Case studies of A/B tests where a website changed their order button color from green to orange and saw a 30% increase in revenue have been popular among the web.
A huge improvement as a result of a tiny change.
And while this sometimes does happen in the real world, it’s a rare exception. But it makes for a fascinating story—so people love to read and re-tell this story. Kind of like someone winning millions in the lottery: Yeah, it happens, but no one would argue that playing the lottery is a feasible way of becoming a millionaire.
GrooveHQ for example wrote about 6 A/B tests they conducted that did absolutely nothing for them.
Now the truth is that most A/B tests won’t yield clear wins. If you decide to start running A/B tests, you need to make a long-term commitment and realize that a lot of A/B tests will be inconclusive.
I’ve conducted my own fair share of meaningless A/B tests.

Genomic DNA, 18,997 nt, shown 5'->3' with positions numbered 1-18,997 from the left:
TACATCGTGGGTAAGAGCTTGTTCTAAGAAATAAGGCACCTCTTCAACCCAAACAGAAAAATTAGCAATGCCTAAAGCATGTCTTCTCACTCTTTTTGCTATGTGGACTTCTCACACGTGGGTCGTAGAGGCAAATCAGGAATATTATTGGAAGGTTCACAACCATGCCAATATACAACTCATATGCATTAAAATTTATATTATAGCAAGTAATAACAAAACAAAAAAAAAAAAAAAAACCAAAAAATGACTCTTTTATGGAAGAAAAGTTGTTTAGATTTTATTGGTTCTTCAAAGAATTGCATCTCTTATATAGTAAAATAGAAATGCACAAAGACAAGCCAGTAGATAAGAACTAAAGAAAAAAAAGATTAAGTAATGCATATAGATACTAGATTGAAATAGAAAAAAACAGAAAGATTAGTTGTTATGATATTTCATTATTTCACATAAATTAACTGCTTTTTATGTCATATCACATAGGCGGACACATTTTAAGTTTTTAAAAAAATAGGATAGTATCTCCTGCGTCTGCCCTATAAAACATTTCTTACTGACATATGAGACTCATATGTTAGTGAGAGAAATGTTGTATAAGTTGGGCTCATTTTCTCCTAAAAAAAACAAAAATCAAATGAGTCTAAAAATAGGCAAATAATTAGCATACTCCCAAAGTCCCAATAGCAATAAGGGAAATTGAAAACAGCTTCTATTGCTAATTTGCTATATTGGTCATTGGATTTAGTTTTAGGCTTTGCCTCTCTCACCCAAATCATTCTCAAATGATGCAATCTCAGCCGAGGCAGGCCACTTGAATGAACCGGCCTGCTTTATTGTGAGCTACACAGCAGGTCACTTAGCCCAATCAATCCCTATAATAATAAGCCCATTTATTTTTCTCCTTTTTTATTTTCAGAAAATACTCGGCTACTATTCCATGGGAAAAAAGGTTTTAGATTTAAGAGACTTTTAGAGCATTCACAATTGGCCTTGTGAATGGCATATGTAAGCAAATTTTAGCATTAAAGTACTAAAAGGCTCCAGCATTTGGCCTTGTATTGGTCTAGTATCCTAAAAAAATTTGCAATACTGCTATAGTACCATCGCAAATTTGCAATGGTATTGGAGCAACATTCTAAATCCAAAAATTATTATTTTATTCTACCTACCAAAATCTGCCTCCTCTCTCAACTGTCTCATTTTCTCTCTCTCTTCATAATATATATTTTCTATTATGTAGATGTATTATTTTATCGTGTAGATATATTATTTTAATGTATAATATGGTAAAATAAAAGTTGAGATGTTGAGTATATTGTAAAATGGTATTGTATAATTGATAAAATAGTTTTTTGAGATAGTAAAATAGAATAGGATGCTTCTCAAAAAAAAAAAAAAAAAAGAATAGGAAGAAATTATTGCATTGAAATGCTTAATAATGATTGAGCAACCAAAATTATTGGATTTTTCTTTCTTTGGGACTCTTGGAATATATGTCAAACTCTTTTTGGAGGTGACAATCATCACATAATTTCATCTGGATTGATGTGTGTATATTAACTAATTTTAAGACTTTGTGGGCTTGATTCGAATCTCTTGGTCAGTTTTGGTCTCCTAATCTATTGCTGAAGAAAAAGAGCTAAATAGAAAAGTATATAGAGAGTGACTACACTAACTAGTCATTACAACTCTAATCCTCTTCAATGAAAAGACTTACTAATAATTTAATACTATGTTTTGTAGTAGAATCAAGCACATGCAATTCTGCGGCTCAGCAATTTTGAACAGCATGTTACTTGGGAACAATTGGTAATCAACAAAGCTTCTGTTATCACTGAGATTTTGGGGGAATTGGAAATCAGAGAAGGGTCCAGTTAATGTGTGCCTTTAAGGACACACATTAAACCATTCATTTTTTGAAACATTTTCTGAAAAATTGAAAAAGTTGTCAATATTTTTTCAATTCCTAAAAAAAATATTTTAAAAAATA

Do you know what happened next?
Other people on the team started questioning whether it was worth running A/B tests at all.
Why keep doing these? What have we learned from them? If running these A/B tests don’t yield any meaningful insights, why are we wasting time with them?
You don’t want to get in that place.
So the first take-away is to test big things that will most likely make a real difference.
Err on the side of testing the extreme version of your hypothesis. Subtle changes don’t usually reach significance as quickly as bigger changes. For the A/B test you want to know if your hypothesis is correct. Once you know that, you can fine tune the implementation of the hypothesis.
– Kyle Rush, What Do You Do With Inconclusive A/B Test Results?
What’s more, to put yourself in a position where you won’t have to deal with a lot of inconclusive A/B tests, Alex Birkett recommends implementing a research and prioritization framework for testing.